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APPLICATION TO CLINICAL PRACTICE 5% 10% Alternative 1 ( ~( ( Alternative 2 183 Or r Patient A Patient B Patient C )1oo% FIGURE 3 Outcome Probabilities. Probabilities of each of the outcomes in Figure 2 for both alternatives for three hypothetical patients (including the 72-year-old man cited In the text, here designated patient A). chance of improvement the odds are 9 to 1 that the health state that was bad enough to bring the patient to the doctor will persist. It can be said that knowledge is power because it confers the capacity to predict. Accurate estimation of outcome probabilities, as represented in these simple pie dia- grams, captures the essence of professional knowledge related to the practice of medicine. SOURCES OF PROBABILITIES AND A ROLE FOR OUTCOMES RESEARCH Where does this knowledge come from? The most obvious source o probabilities is the experience of previous patients. This constitutes the "clinical experience" of the provider that is so important to "clinical judgment." There are problems, however, with this source of information. First, there are problems with the way clinicians characterize individual patients. Sec- ond, clinical practice is not standardized. Interventions are not carefully defined and uniformly applied. Third, there is no routine mechanism to define outcomes with the appropriate level of detail or to aggregate and organize the information that could be derived from collective clinical experience. Without such systematic aggregation and analysis, the cognitive heuristics that we all use routinely may mislead the clinician's unaided, intuitive probability estimate (8~. Recognizing these problems, the profession relies heavily on published f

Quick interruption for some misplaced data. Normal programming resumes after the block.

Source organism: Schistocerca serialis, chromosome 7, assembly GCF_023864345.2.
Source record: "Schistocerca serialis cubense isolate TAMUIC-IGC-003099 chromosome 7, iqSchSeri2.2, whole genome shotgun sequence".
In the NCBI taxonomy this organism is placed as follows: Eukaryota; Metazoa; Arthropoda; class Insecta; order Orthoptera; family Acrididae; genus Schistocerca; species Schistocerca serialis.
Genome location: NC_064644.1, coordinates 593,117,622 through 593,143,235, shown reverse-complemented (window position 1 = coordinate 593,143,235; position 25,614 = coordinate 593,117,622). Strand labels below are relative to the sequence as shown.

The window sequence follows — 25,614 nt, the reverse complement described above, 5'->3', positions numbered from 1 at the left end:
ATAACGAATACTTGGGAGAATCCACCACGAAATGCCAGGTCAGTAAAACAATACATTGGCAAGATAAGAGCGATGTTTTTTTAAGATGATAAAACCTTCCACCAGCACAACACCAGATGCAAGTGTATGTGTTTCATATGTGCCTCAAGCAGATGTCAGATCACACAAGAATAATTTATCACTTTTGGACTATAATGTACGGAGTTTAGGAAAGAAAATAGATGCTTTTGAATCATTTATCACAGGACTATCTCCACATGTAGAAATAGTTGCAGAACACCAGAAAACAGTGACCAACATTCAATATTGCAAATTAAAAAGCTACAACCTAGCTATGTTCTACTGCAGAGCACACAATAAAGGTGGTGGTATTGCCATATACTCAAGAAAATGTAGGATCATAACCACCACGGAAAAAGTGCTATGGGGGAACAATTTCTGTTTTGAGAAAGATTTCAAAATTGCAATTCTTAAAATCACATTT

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184 EFFECTIVENESS AND OUTCOMES IN HEALTH CARE clinical research when it is available. The randomized trial is the standard against which other clinical studies are measured. Information about patients entering the trial is systematically collected. The group is made homogeneous by applying exclusion and inclusion criteria. The alternative interventions are carefully defined and their elements carefully segregated. Outcomes, at least one or two of the more objective outcomes, are carefully catalogued. The scientific requirements of research designed to determine the effectiveness of one intervention relative to another, which is nothing more than the relative outcome probabilities, include: similarity of the initial states; the integrity of the interventions; and similarity of detection or measurement of outcomes. Unfortunately, clinical research that meets these requirements is the exception rather than the rule. In the case of benign prostatic hypertrophy there are no randomized trials. Studies published in English describe outcome prob- abilities for very few men with symptoms who elected not to have surgery, and there are many methodological problems that call the accuracy of these few data into question (9~. Even when well-conducted randomized trials are available, problems arise in using the results to estimate outcome probabilities. Clinicians may forget about differences between the circumstances of the clinical trial and the circumstances of clinical practice. They may also forget about the patients excluded from the clinical trial. These exclusions are not trivial; they com- monly represent more than 90 percent of the patients for whom the intervention would be used in practice. The exclusions are also important because different patients face different outcome probabilities, even when the care rendered is identical. Figure 3 represents different outcome probabilities for three hypothetical patients. Clearly, a choice made by or for one of these patients should be based on probabilities derived from the experience of similar patients. Any inference about the effectiveness of a particular intervention must adjust for different mixes of patients with different outcome probabilities. Outcomes research is an opportunity to integrate clinical research and clinical practice (Figure 4~. Obviously, there will still be a place for rigor- ously controlled trials. What outcomes research gives up in terms of inter- nal validity it more than makes up for in enhanced external validity and relevance to clinical practice. We need also to characterize patients, that is, determine disease severity, comorbidity, and other variables that affect prognosis. We need to characterize the processes of care. We must in addition describe and sort outcomes by the alternative care processes used and by patient type. Each of these tasks presents a challenging set of methodological issues that we must deal with if we are to realize the potential of outcomes research.